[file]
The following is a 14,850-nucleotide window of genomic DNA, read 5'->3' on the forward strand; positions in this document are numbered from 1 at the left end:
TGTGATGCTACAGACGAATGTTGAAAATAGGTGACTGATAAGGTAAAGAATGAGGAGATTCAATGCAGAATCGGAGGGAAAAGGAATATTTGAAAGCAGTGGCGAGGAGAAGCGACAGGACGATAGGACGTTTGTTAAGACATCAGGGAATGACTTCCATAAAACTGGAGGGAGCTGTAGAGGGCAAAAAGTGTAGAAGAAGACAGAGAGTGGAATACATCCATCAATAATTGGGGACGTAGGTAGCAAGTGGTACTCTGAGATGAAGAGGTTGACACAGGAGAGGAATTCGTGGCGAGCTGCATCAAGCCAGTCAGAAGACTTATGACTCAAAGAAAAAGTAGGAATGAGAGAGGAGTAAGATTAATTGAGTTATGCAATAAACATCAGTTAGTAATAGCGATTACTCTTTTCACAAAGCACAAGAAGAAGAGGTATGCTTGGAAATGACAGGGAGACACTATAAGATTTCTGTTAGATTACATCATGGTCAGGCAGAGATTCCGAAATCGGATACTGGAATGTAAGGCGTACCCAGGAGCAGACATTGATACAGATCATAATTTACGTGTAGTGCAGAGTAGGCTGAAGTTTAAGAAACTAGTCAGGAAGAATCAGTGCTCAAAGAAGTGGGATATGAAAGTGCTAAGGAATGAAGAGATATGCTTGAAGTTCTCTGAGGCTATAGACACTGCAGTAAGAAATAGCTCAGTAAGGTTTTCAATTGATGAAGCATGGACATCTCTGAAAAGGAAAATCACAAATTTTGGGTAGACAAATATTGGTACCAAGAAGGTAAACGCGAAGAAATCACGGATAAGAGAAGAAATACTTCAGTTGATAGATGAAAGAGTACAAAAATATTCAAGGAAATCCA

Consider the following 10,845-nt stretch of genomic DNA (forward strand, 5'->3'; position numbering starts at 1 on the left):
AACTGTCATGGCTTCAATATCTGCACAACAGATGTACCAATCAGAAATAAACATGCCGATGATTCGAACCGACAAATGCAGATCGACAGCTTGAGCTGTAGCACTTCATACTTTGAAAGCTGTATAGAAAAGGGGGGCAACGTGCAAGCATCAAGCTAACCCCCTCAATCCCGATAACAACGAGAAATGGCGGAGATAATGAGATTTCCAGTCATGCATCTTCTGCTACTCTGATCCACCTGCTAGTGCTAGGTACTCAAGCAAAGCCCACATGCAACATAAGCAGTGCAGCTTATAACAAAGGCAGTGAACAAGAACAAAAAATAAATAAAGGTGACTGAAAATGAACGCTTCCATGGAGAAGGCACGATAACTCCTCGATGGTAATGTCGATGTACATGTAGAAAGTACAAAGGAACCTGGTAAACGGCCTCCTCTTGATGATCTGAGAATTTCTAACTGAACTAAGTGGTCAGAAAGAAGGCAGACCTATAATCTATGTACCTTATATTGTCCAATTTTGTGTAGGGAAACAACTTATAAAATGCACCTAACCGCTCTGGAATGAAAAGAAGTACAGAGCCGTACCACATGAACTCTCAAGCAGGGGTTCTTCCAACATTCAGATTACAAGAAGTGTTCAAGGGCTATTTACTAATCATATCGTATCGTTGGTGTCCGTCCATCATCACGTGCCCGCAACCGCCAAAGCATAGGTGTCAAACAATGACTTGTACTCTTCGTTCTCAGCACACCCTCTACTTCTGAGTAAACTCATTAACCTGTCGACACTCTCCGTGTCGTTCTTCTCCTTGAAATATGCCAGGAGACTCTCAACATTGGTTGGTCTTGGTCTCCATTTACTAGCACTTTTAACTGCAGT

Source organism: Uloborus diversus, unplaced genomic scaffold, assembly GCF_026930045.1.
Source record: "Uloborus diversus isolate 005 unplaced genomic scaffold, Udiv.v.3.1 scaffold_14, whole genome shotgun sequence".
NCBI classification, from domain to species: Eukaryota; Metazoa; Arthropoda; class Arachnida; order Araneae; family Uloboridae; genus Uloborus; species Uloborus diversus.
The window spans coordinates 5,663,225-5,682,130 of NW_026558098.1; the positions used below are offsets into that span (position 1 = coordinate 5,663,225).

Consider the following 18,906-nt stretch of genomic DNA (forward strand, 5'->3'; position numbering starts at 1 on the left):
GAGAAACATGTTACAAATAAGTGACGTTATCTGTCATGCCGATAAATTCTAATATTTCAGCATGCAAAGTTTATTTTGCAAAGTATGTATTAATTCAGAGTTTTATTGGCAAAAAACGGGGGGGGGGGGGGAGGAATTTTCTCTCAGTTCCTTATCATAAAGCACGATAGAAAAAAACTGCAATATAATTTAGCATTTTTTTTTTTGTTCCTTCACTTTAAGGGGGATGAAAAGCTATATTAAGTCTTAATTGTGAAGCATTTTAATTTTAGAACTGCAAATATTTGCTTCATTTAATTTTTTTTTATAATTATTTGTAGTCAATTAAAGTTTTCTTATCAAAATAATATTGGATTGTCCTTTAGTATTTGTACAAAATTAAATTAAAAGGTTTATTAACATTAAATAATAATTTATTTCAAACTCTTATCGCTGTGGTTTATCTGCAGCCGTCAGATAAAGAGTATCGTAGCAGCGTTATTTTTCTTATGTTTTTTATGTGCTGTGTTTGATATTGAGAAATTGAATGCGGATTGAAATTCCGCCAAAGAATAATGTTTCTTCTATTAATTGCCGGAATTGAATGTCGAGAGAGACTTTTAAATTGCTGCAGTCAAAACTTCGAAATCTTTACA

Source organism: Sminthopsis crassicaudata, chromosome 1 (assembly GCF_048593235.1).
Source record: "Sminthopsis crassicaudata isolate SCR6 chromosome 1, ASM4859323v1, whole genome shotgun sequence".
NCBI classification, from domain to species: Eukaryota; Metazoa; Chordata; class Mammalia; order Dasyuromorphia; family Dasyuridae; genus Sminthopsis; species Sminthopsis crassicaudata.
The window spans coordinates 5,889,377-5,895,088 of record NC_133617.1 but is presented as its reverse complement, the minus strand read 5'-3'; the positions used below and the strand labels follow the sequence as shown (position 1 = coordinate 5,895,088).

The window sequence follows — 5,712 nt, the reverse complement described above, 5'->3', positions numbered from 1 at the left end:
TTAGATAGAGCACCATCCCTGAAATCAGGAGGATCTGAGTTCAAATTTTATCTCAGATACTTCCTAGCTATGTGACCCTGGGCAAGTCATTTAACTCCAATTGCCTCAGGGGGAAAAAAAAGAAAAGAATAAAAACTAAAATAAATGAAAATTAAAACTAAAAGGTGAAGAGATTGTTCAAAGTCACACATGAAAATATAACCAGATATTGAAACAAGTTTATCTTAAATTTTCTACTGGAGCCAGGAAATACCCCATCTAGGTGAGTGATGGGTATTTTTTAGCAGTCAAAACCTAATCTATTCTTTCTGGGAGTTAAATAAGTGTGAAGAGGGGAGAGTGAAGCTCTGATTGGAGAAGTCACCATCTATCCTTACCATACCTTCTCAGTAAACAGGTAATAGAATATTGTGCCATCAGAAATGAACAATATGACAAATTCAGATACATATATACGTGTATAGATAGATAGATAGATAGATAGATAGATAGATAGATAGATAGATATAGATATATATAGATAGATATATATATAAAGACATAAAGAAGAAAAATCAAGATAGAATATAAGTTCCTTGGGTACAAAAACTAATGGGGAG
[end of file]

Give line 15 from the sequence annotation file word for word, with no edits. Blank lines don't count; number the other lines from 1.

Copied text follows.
The window sequence follows — 5,712 nt, the reverse complement described above, 5'->3', positions numbered from 1 at the left end: